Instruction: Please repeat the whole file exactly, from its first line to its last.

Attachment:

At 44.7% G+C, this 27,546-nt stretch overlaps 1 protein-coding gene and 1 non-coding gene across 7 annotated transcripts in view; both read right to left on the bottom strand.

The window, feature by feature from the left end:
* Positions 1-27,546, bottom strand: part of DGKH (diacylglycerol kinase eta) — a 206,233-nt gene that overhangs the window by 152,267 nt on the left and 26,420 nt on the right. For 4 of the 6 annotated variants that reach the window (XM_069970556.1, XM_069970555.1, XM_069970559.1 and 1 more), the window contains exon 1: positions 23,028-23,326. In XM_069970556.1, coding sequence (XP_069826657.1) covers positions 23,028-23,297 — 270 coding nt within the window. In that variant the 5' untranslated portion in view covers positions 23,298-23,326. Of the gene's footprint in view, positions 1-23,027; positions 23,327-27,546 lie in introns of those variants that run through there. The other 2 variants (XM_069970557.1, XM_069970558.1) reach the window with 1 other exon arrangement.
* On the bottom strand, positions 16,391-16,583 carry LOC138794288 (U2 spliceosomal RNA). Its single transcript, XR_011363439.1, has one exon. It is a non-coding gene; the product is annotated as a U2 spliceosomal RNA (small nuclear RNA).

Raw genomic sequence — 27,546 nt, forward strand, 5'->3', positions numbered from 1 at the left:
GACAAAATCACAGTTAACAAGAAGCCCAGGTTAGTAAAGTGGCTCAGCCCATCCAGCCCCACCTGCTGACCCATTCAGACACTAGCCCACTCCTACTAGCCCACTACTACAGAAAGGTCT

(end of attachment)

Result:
At 44.7% G+C, this 27,546-nt stretch overlaps 1 protein-coding gene and 1 non-coding gene across 7 annotated transcripts in view; both read right to left on the bottom strand.

The window, feature by feature from the left end:
* Positions 1-27,546, bottom strand: part of DGKH (diacylglycerol kinase eta) — a 206,233-nt gene that overhangs the window by 152,267 nt on the left and 26,420 nt on the right. For 4 of the 6 annotated variants that reach the window (XM_069970556.1, XM_069970555.1, XM_069970559.1 and 1 more), the window contains exon 1: positions 23,028-23,326. In XM_069970556.1, coding sequence (XP_069826657.1) covers positions 23,028-23,297 — 270 coding nt within the window. In that variant the 5' untranslated portion in view covers positions 23,298-23,326. Of the gene's footprint in view, positions 1-23,027; positions 23,327-27,546 lie in introns of those variants that run through there. The other 2 variants (XM_069970557.1, XM_069970558.1) reach the window with 1 other exon arrangement.
* On the bottom strand, positions 16,391-16,583 carry LOC138794288 (U2 spliceosomal RNA). Its single transcript, XR_011363439.1, has one exon. It is a non-coding gene; the product is annotated as a U2 spliceosomal RNA (small nuclear RNA).

Raw genomic sequence — 27,546 nt, forward strand, 5'->3', positions numbered from 1 at the left:
GACAAAATCACAGTTAACAAGAAGCCCAGGTTAGTAAAGTGGCTCAGCCCATCCAGCCCCACCTGCTGACCCATTCAGACACTAGCCCACTCCTACTAGCCCACTACTACAGAAAGGTCT